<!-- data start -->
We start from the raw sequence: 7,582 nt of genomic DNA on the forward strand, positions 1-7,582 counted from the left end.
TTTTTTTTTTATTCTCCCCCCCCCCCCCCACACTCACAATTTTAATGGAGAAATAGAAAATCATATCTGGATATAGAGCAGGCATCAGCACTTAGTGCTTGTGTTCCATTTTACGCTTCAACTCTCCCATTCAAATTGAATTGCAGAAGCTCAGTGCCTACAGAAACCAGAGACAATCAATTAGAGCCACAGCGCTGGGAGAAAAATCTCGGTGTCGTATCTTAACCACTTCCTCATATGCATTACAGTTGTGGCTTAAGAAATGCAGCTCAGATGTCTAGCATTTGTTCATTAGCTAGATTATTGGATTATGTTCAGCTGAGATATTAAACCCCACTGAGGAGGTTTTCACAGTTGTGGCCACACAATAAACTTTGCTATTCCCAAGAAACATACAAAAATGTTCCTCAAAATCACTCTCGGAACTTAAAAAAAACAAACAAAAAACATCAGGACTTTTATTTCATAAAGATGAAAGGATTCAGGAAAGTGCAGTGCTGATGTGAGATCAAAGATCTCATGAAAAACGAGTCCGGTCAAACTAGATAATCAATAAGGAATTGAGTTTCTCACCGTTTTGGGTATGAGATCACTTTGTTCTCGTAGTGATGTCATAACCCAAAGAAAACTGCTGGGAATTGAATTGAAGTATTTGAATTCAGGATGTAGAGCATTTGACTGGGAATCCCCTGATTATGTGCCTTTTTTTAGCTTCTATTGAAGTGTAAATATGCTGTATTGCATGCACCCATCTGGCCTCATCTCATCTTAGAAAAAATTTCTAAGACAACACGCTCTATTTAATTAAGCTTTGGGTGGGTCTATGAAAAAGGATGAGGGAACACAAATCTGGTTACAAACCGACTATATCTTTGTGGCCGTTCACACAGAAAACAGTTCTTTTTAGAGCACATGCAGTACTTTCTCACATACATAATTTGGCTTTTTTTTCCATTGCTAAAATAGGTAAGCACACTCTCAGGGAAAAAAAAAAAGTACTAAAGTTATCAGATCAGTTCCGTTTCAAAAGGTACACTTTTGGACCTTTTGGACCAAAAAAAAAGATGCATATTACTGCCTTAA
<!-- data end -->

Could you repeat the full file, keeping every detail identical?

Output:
We start from the raw sequence: 7,582 nt of genomic DNA on the forward strand, positions 1-7,582 counted from the left end.
TTTTTTTTTTATTCTCCCCCCCCCCCCCCACACTCACAATTTTAATGGAGAAATAGAAAATCATATCTGGATATAGAGCAGGCATCAGCACTTAGTGCTTGTGTTCCATTTTACGCTTCAACTCTCCCATTCAAATTGAATTGCAGAAGCTCAGTGCCTACAGAAACCAGAGACAATCAATTAGAGCCACAGCGCTGGGAGAAAAATCTCGGTGTCGTATCTTAACCACTTCCTCATATGCATTACAGTTGTGGCTTAAGAAATGCAGCTCAGATGTCTAGCATTTGTTCATTAGCTAGATTATTGGATTATGTTCAGCTGAGATATTAAACCCCACTGAGGAGGTTTTCACAGTTGTGGCCACACAATAAACTTTGCTATTCCCAAGAAACATACAAAAATGTTCCTCAAAATCACTCTCGGAACTTAAAAAAAACAAACAAAAAACATCAGGACTTTTATTTCATAAAGATGAAAGGATTCAGGAAAGTGCAGTGCTGATGTGAGATCAAAGATCTCATGAAAAACGAGTCCGGTCAAACTAGATAATCAATAAGGAATTGAGTTTCTCACCGTTTTGGGTATGAGATCACTTTGTTCTCGTAGTGATGTCATAACCCAAAGAAAACTGCTGGGAATTGAATTGAAGTATTTGAATTCAGGATGTAGAGCATTTGACTGGGAATCCCCTGATTATGTGCCTTTTTTTAGCTTCTATTGAAGTGTAAATATGCTGTATTGCATGCACCCATCTGGCCTCATCTCATCTTAGAAAAAATTTCTAAGACAACACGCTCTATTTAATTAAGCTTTGGGTGGGTCTATGAAAAAGGATGAGGGAACACAAATCTGGTTACAAACCGACTATATCTTTGTGGCCGTTCACACAGAAAACAGTTCTTTTTAGAGCACATGCAGTACTTTCTCACATACATAATTTGGCTTTTTTTTCCATTGCTAAAATAGGTAAGCACACTCTCAGGGAAAAAAAAAAAGTACTAAAGTTATCAGATCAGTTCCGTTTCAAAAGGTACACTTTTGGACCTTTTGGACCAAAAAAAAAGATGCATATTACTGCCTTAA